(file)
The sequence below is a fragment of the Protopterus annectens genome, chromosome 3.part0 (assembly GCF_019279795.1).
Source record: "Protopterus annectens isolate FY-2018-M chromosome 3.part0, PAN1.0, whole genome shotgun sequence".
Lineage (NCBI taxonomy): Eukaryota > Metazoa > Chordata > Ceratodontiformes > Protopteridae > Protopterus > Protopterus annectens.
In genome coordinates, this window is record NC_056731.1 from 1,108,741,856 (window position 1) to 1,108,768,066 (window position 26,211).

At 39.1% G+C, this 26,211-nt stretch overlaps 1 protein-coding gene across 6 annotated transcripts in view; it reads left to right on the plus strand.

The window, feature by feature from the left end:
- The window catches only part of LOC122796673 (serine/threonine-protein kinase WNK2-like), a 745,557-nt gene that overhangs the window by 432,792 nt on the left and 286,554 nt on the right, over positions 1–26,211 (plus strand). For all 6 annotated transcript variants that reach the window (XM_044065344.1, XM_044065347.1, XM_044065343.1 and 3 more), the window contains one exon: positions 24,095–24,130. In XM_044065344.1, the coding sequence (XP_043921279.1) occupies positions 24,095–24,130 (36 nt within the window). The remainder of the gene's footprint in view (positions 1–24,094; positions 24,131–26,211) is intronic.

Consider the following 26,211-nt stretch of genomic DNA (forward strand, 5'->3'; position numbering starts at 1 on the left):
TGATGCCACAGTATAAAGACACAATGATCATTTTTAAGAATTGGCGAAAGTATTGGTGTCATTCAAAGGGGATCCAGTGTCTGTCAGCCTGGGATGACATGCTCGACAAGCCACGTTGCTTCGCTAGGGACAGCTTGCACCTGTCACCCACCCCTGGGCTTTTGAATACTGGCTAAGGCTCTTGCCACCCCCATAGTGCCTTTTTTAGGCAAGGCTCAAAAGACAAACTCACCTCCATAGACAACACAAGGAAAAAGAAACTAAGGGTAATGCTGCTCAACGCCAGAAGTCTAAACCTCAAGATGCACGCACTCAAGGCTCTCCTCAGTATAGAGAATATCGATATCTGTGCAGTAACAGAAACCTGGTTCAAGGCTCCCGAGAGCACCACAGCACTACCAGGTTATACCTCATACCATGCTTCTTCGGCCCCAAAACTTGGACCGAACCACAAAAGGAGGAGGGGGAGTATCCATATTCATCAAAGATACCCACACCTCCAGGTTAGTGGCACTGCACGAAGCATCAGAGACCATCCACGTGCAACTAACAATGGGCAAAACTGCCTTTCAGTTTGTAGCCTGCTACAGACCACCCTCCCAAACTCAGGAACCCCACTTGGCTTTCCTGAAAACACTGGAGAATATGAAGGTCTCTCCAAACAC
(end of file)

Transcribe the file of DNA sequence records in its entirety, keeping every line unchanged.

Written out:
The sequence below is a fragment of the Protopterus annectens genome, chromosome 3.part0 (assembly GCF_019279795.1).
Source record: "Protopterus annectens isolate FY-2018-M chromosome 3.part0, PAN1.0, whole genome shotgun sequence".
Lineage (NCBI taxonomy): Eukaryota > Metazoa > Chordata > Ceratodontiformes > Protopteridae > Protopterus > Protopterus annectens.
In genome coordinates, this window is record NC_056731.1 from 1,108,741,856 (window position 1) to 1,108,768,066 (window position 26,211).

At 39.1% G+C, this 26,211-nt stretch overlaps 1 protein-coding gene across 6 annotated transcripts in view; it reads left to right on the plus strand.

The window, feature by feature from the left end:
- The window catches only part of LOC122796673 (serine/threonine-protein kinase WNK2-like), a 745,557-nt gene that overhangs the window by 432,792 nt on the left and 286,554 nt on the right, over positions 1–26,211 (plus strand). For all 6 annotated transcript variants that reach the window (XM_044065344.1, XM_044065347.1, XM_044065343.1 and 3 more), the window contains one exon: positions 24,095–24,130. In XM_044065344.1, the coding sequence (XP_043921279.1) occupies positions 24,095–24,130 (36 nt within the window). The remainder of the gene's footprint in view (positions 1–24,094; positions 24,131–26,211) is intronic.

Consider the following 26,211-nt stretch of genomic DNA (forward strand, 5'->3'; position numbering starts at 1 on the left):
TGATGCCACAGTATAAAGACACAATGATCATTTTTAAGAATTGGCGAAAGTATTGGTGTCATTCAAAGGGGATCCAGTGTCTGTCAGCCTGGGATGACATGCTCGACAAGCCACGTTGCTTCGCTAGGGACAGCTTGCACCTGTCACCCACCCCTGGGCTTTTGAATACTGGCTAAGGCTCTTGCCACCCCCATAGTGCCTTTTTTAGGCAAGGCTCAAAAGACAAACTCACCTCCATAGACAACACAAGGAAAAAGAAACTAAGGGTAATGCTGCTCAACGCCAGAAGTCTAAACCTCAAGATGCACGCACTCAAGGCTCTCCTCAGTATAGAGAATATCGATATCTGTGCAGTAACAGAAACCTGGTTCAAGGCTCCCGAGAGCACCACAGCACTACCAGGTTATACCTCATACCATGCTTCTTCGGCCCCAAAACTTGGACCGAACCACAAAAGGAGGAGGGGGAGTATCCATATTCATCAAAGATACCCACACCTCCAGGTTAGTGGCACTGCACGAAGCATCAGAGACCATCCACGTGCAACTAACAATGGGCAAAACTGCCTTTCAGTTTGTAGCCTGCTACAGACCACCCTCCCAAACTCAGGAACCCCACTTGGCTTTCCTGAAAACACTGGAGAATATGAAGGTCTCTCCAAACAC